Chemotherapy - what are peoples experiences?

I'm going to be moving back to Manchester in a couple of weeks and I'm waiting for an appointment from Christies in Manchester.

At the moment I feel really good and because I'm bot working it even feels a bit like I'm on holiday. I will be having chemotherapy and I was just wondering about people's experiences with chemo and the effect it will have me. I'm worried about not being able to do the things I currently enjoy doing like running and also the impact it will have on my sex drive.

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  • Christies is such a good hospital and there will be excellent support there. I didn't have chemo, so can't help you. Try looking at The Ovacome website to find info sheets on chemo and its effects, or the Penny Brohn Centre website about complementary ways of supporting your system. They are very good. All the best

    Wendy xx

  • Thanks but I am looking for stories about people's experiences an info sheet will give with a medical perspective (I've been give some information by MacMillian) but I am interested in that personal perspective.

  • I had 6 cycles of chemotherapy. The first thing to say is that 'chemotherapy' is simply a generic term for the administration of chemicals in oncology, and so it's worth emphasising that an individuals' reaction will depend upon their health/fitness/age/ etc AND the chemicals administered, and how.

    I was given lots of written info about it in advance, and encouraged to take part in a couple of drug trials. Perhaps selfishly, the big considerations for me were what I could get the most benefit from for the least risk. They can give chemo intravenously; in pill form; or straight into the part of the body where the cancer is. In my case I was told I was to have carboplatin and taxol in combination , with steroids and other drugs to help my system to accept the poisons intravenously. I refused the taxol and the trials. I was aware from a friend that the taxol can leave some lasting nerve damage and on questioning my somewhat bemused Oncologist admitted it did 10% of the benefit for 90% of the damage. He was amazed that I wasn't grabbing every chemical they were wiling to pump into me - but we have a right to information and to make our own decisions; and I was convinced that my surgery had removed my tumours.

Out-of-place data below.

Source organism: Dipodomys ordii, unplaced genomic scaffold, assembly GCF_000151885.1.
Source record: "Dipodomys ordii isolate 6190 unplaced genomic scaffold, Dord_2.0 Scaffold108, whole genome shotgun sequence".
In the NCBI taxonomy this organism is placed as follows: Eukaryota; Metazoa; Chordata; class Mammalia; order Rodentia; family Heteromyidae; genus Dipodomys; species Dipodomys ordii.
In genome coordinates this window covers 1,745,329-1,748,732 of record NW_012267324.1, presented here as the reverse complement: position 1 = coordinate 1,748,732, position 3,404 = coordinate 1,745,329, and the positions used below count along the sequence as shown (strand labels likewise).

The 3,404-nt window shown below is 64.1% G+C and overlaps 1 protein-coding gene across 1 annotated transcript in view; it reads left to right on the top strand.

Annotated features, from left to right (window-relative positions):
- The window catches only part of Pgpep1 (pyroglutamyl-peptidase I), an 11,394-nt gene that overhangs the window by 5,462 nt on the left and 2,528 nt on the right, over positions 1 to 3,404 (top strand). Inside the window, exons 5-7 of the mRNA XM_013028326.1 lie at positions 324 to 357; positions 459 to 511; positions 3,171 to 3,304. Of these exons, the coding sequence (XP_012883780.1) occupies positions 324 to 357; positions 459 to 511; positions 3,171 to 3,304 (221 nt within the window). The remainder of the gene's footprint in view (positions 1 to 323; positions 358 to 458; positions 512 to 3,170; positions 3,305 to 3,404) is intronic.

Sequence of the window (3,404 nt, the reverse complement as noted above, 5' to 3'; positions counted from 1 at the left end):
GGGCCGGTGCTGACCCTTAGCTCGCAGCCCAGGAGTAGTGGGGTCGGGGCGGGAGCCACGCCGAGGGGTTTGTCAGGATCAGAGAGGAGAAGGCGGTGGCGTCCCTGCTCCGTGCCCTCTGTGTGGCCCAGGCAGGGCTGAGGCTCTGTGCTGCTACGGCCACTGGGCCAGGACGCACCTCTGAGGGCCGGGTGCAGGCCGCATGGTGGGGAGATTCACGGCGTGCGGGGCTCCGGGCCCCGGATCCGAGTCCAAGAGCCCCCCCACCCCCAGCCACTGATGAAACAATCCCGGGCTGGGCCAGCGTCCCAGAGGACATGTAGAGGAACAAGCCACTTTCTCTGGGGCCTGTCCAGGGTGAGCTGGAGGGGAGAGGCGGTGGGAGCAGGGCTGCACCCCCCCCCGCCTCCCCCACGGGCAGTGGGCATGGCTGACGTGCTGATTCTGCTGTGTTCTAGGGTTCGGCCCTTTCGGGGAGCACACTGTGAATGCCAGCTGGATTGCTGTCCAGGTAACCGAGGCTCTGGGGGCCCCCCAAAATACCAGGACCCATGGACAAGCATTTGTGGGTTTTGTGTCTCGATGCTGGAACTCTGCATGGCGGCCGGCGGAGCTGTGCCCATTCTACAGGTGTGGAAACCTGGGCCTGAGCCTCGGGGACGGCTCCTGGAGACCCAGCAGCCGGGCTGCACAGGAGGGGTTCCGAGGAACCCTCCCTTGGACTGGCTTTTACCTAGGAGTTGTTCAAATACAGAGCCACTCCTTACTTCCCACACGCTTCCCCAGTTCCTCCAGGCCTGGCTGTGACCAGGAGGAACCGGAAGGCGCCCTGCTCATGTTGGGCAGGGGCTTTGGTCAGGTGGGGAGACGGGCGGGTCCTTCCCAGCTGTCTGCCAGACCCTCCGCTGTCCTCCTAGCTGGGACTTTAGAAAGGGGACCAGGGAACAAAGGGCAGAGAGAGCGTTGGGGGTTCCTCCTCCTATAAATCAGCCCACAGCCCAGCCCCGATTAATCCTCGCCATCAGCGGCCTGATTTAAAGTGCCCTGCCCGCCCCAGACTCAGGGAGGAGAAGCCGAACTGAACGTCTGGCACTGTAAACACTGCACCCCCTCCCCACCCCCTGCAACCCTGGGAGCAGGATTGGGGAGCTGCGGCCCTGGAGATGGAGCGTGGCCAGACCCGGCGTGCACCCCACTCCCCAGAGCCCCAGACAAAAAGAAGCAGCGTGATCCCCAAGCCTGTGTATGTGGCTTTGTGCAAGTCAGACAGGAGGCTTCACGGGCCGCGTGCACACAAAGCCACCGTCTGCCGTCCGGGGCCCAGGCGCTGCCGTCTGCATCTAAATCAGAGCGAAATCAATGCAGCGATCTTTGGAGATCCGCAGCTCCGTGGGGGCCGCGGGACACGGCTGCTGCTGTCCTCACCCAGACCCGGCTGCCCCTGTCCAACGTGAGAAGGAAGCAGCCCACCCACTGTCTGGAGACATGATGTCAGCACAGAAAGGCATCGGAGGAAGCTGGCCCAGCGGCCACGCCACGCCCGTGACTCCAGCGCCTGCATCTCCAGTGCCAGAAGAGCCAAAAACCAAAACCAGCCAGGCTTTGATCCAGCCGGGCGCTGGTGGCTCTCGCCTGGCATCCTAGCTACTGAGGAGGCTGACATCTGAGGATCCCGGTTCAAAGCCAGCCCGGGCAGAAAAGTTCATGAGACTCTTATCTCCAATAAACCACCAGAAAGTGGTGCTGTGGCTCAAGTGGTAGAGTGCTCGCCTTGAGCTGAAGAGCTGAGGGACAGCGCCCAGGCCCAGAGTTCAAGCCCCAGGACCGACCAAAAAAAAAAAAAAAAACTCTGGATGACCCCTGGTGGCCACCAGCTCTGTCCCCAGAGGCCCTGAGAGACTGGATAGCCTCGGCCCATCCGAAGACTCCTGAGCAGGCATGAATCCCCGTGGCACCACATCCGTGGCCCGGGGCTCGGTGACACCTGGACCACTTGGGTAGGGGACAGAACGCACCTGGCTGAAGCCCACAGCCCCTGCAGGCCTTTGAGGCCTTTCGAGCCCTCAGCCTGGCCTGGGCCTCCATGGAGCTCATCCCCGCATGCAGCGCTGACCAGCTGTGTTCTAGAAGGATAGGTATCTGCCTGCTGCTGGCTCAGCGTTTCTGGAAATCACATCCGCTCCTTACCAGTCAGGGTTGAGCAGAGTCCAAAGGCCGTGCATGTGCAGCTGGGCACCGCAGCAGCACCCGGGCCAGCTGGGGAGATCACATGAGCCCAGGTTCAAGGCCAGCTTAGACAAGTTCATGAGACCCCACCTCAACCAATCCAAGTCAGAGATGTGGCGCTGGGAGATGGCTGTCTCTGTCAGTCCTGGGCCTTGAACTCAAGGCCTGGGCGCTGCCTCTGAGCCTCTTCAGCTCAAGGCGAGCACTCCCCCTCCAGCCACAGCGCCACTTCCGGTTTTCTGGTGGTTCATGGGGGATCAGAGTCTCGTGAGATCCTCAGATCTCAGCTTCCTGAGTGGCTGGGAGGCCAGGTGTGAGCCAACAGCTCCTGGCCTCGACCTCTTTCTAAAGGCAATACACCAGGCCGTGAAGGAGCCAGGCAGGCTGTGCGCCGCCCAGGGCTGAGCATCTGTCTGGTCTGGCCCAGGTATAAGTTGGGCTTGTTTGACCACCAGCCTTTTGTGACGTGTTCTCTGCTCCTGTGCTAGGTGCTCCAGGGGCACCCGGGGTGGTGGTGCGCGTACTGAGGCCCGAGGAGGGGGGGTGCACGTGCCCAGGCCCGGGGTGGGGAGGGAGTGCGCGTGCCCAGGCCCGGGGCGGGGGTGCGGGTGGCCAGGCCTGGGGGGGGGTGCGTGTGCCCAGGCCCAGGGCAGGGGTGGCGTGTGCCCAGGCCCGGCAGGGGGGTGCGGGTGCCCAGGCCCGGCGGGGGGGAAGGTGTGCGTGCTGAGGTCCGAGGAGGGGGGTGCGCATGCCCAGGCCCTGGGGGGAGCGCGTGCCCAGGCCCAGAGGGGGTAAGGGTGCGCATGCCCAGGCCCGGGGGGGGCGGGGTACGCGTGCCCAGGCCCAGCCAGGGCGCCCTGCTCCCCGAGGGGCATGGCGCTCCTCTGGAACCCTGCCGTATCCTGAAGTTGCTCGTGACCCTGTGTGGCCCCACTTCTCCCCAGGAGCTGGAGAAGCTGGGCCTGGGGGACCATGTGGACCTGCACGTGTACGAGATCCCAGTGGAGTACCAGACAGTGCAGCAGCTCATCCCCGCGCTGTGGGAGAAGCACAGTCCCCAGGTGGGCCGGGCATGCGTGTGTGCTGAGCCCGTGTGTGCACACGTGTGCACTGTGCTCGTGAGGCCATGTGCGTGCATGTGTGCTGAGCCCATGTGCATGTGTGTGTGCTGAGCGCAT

My chemo was every 3 weeks. It took about 3 hours, but there was often a wait whilst the wrong stuff was sent, or something else went awry. It was a horrible experience; but not as debilitating as I expected. I didn't have much sex drive anyway, after my surgery and the shock, but it didn't stop me exercising - I have horses and play tennis. I was increasingly tired and the worst part for me was managing the constipation from the first couple of cycles until I got it right. I took immune system support, so did not succumb to infections. I became anaemic - and am still slightly so 21 months on - but I'm vegetarian, so that might not help in that respect. The effect was definitely cumulative - so each treatment becomes harder to bounce back from.

    I was persuaded to take it as 'an insurance policy'. I suppose I'm glad I did - but it's not something to do lightly.

    I doubt this 'helps' but you did ask!

    Best of luck and good wishes for all the decisions you make!

    Isadora.

  • You are wrong Isodora it does help to know what I will be facing and you have probably confirmed a decision I was already considering. I completely agree with you about getting the most benefit for the least risk. I will also be having carboplatin and have been offered taxol as well but I have been advised this will only provide an additional 2-3% of benefit. I knew about the hair loss and the was told about joint pain but not about any long last nerve damage.

    Much of what you have told me I was advised by the oncologist I saw a couple of weeks ago but of course she couldn't give me that personal perspective. I suffer with constipation already and have only recently got that under control. I did ask about complementary therapies the oncologist I spoke to was very dismissive and made some reference to massage and pampering - its like she didn't accept that diet can play a big part in supporting your immune system - is this common?

    At the moment I dread the way medics look at me with a mixture of grief and pity. Whilst I am packing my life up to return home it feels a little bit like I am on holiday and I'm starting to dread when I go home because I know everything will change.

  • "I did ask about complementary therapies the oncologist I spoke to was very dismissive and made some reference to massage and pampering - its like she didn't accept that diet can play a big part in supporting your immune system - is this common?"